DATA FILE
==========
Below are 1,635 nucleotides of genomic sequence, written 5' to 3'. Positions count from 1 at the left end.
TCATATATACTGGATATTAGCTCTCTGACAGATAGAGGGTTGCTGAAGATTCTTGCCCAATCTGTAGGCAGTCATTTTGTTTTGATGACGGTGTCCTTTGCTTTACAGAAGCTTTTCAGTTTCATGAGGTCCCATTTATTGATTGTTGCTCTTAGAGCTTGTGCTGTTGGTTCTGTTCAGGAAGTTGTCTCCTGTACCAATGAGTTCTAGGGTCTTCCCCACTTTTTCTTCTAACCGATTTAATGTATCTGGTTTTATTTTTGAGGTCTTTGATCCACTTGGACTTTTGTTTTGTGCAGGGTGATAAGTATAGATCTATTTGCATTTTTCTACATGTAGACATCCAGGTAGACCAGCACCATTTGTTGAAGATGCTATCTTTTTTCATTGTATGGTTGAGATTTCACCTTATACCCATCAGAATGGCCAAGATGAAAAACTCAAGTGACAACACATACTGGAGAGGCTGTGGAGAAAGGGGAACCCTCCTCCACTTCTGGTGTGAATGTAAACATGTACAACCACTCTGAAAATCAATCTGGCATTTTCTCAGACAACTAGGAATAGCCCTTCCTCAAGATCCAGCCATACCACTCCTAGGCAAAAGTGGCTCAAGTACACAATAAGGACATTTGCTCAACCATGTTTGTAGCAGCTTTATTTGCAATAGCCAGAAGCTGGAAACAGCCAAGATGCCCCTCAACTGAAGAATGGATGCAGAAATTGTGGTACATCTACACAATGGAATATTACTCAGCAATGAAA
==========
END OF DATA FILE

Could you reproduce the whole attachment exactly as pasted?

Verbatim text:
Below are 1,635 nucleotides of genomic sequence, written 5' to 3'. Positions count from 1 at the left end.
TCATATATACTGGATATTAGCTCTCTGACAGATAGAGGGTTGCTGAAGATTCTTGCCCAATCTGTAGGCAGTCATTTTGTTTTGATGACGGTGTCCTTTGCTTTACAGAAGCTTTTCAGTTTCATGAGGTCCCATTTATTGATTGTTGCTCTTAGAGCTTGTGCTGTTGGTTCTGTTCAGGAAGTTGTCTCCTGTACCAATGAGTTCTAGGGTCTTCCCCACTTTTTCTTCTAACCGATTTAATGTATCTGGTTTTATTTTTGAGGTCTTTGATCCACTTGGACTTTTGTTTTGTGCAGGGTGATAAGTATAGATCTATTTGCATTTTTCTACATGTAGACATCCAGGTAGACCAGCACCATTTGTTGAAGATGCTATCTTTTTTCATTGTATGGTTGAGATTTCACCTTATACCCATCAGAATGGCCAAGATGAAAAACTCAAGTGACAACACATACTGGAGAGGCTGTGGAGAAAGGGGAACCCTCCTCCACTTCTGGTGTGAATGTAAACATGTACAACCACTCTGAAAATCAATCTGGCATTTTCTCAGACAACTAGGAATAGCCCTTCCTCAAGATCCAGCCATACCACTCCTAGGCAAAAGTGGCTCAAGTACACAATAAGGACATTTGCTCAACCATGTTTGTAGCAGCTTTATTTGCAATAGCCAGAAGCTGGAAACAGCCAAGATGCCCCTCAACTGAAGAATGGATGCAGAAATTGTGGTACATCTACACAATGGAATATTACTCAGCAATGAAA